28.2 John – Race

In our verses today we see more running about than probably anywhere else in scripture short of Elijah racing the chariot or Jacob fleeing Esau.  Mary rushes to the grave site at or before the crack of dawn even without a plan for rolling back the stone.  Upon finding the tomb empty she runs to Peter and John, who, in turn, take off running to the grave.  Next thing we know, Mary is back at the grave as well.

Why all the running?  All of it starts with the assumptions in their minds.  Mary assumes “they” have taken Jesus’ body.  Peter and John assume they need to get to the scene ASAP to either confirm or repute what she has told them while the evidence is fresh.  And, yet, it is not until they stop running that any of them find what they are looking for.  John stands there and finds that he believes.  Mary stands crying and hears her name called by Jesus.

Isn’t this how our lives go, too?  We run from thing to thing, trying to do the “right thing.”  We are busy, busy, running and serving and working and leading.  We run our kids from event to event.  We run to appointments.  We run to prepare meals.  Jesus is present with us when we are running (just as he was present with the men on the road to Emmaus), but we are so busy running and hurting and running from the hurt, that we don’t see or recognize Him even when He is there.

We know we need to stop, and sit at Jesus’ feet.  We know we need to be fed to feed others, but, we fear that if we stop the guilt of stopping will catch up with us, because stopping would be for us, while running is for other people.  But, as we’ll see throughout our lessons this week, Jesus wants us to stop.  Over and over again he brings a gift and a command both in the same words:  “Peace be with you.”  The very thing that Jesus gives us, Satan works the hardest to deny us: Peace.  Satan lies to us that running and running gives us more, while we know that it does not.  Satan lies that we must constantly serve others and are not worthy of having peace ourselves, Jesus provides it as a gift.  Satan wants us rushing and unsettled and missing out, Jesus wants us to stand still, hear His voice, and have joy and belief.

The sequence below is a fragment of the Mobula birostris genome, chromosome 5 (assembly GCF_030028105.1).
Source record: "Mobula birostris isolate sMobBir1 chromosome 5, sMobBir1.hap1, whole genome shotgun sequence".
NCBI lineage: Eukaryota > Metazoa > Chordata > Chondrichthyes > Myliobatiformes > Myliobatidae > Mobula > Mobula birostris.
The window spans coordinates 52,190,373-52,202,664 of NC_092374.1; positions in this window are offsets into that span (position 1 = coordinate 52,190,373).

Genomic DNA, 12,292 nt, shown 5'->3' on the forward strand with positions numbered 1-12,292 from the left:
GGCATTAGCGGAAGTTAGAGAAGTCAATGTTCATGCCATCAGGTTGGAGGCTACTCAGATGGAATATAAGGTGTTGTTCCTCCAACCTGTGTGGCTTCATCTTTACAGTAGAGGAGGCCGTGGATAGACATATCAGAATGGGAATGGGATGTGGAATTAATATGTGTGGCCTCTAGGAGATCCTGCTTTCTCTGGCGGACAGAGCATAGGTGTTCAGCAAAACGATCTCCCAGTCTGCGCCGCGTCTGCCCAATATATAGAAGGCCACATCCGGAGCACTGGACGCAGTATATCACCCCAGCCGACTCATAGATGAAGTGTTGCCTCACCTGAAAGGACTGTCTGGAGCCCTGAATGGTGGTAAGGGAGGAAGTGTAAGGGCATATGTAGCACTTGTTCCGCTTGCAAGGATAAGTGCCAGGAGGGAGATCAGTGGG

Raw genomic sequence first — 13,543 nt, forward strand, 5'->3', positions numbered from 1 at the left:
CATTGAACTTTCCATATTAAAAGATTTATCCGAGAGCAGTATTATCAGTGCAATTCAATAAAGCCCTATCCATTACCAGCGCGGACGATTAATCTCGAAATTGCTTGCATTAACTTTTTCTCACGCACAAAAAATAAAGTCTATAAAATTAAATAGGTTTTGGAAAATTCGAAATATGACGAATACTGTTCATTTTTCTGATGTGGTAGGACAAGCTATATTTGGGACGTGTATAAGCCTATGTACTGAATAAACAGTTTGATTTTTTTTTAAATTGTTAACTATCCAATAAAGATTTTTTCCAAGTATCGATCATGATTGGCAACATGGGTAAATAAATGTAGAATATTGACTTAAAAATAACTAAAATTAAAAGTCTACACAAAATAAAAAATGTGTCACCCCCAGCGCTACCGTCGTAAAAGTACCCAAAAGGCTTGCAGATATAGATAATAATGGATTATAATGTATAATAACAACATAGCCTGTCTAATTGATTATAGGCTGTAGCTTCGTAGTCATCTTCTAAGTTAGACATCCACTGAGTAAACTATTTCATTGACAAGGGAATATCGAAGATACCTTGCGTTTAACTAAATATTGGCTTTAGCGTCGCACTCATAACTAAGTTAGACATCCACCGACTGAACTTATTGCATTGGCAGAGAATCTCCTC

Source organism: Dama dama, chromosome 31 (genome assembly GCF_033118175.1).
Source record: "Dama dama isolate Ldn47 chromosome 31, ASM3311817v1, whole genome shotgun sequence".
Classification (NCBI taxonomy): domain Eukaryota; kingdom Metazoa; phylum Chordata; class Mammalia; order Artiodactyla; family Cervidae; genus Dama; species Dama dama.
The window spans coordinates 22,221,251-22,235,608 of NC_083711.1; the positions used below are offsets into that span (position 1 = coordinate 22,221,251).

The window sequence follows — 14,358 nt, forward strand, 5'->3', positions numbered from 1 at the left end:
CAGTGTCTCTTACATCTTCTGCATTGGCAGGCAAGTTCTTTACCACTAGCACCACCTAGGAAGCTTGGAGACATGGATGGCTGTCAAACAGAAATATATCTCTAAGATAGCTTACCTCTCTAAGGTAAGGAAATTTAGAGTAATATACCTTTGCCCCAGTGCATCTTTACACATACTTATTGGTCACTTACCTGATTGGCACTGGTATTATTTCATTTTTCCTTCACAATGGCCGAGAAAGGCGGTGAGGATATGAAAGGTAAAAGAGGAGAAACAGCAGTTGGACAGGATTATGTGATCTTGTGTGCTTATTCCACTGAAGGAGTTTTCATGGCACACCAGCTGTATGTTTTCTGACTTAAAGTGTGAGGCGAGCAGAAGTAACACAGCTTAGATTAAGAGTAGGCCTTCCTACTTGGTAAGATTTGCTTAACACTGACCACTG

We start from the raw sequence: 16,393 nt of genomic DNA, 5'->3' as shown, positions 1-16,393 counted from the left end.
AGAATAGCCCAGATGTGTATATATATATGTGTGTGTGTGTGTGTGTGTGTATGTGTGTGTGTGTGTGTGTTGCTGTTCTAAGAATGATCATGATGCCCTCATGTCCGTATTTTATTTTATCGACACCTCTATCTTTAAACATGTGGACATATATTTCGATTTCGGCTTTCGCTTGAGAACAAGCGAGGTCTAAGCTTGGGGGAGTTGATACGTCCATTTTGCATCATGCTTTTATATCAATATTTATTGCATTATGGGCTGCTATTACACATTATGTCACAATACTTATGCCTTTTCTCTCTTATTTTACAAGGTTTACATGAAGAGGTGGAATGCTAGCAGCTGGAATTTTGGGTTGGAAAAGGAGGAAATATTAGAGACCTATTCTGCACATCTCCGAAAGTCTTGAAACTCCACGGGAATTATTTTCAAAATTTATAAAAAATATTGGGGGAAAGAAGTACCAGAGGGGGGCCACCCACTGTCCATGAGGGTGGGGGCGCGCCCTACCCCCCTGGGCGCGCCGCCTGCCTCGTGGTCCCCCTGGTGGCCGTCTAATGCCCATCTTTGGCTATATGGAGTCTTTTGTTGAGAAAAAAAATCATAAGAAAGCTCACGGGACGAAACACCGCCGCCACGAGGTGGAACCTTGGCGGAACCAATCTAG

Don’t “slow down” this week, but instead, take time to actually stop and be with the Lord.  He did not make Peter and John stand in the tomb for days.  He didn’t make Mary weep for hours.  You don’t have to lock yourself away for hours either.  But you do have to be willing to accept the gift and command – Have Peace!

My Answers:

Both immediately raced to the tomb.  Upon arrival, John hesitated to enter while Peter rushed right in.

I’m hesitant and retrospective.  I am more engaged when I’m doing it with a partner.

Unwrapped linens and the covering over His face.  We are not told why, but if his body had been taken, it would not have been unwrapped.

1 Cor 15:14 – And if Christ has not been raised, our preaching is useless and so is your faith.
Without the resurrection, death is not defeated.  There is punishment without forgiveness.


27.5 John – Resurrection

There were many, many events in the old testament that foretold and foreshadowed the events that we have read about this week: the suffering, death and burial of our Lord and Savior.  But, as Jesus was with His disciples the day before, breaking bread and drinking wine, he gave the “go forward” reminders as well.  He told them, whenever you eat or drink, do it in remembrance of me.  Don’t just remember me, but do it in my honor, in my memory.